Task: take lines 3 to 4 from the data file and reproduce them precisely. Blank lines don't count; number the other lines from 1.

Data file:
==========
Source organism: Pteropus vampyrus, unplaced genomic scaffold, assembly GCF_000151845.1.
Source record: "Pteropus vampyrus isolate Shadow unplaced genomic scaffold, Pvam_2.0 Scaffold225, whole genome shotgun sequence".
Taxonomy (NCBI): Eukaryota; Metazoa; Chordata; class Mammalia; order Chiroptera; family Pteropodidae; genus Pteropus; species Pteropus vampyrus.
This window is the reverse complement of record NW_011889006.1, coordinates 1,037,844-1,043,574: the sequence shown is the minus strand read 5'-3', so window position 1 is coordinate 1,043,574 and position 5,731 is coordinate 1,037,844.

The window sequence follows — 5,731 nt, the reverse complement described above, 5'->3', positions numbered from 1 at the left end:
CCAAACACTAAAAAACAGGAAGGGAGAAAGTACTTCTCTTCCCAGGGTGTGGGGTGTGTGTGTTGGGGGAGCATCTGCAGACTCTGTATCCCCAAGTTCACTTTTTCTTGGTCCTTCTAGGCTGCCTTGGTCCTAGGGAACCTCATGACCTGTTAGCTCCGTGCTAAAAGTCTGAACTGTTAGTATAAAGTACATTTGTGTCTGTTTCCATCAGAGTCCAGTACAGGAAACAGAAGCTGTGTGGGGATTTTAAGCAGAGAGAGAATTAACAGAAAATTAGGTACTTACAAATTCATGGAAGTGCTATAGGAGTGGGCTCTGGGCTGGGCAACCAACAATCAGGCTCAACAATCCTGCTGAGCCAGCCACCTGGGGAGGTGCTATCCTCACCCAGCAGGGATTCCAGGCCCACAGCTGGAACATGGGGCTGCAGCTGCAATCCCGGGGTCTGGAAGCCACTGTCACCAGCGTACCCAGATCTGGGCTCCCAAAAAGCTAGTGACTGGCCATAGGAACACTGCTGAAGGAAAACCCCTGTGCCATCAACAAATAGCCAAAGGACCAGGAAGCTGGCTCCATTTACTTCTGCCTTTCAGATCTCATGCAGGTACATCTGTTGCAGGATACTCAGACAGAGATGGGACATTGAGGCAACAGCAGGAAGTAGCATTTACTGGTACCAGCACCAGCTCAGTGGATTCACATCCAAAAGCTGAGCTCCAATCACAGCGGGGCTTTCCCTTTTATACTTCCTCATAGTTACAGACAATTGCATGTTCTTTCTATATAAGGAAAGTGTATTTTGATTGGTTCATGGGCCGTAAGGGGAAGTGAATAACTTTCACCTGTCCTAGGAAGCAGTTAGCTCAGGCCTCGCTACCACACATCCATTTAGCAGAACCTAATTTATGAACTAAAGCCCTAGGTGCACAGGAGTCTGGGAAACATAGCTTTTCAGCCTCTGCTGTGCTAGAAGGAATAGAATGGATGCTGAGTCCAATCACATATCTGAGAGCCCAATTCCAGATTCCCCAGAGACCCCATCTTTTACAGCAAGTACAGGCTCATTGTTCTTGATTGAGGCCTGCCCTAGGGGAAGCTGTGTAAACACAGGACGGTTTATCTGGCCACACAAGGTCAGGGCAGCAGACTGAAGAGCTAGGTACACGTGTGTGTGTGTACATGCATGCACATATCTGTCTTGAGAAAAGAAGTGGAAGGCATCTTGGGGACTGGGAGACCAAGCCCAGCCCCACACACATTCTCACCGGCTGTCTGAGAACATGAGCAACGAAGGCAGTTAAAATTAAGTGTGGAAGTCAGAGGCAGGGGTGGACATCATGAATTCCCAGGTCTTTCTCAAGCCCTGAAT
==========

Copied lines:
Taxonomy (NCBI): Eukaryota; Metazoa; Chordata; class Mammalia; order Chiroptera; family Pteropodidae; genus Pteropus; species Pteropus vampyrus.
This window is the reverse complement of record NW_011889006.1, coordinates 1,037,844-1,043,574: the sequence shown is the minus strand read 5'-3', so window position 1 is coordinate 1,043,574 and position 5,731 is coordinate 1,037,844.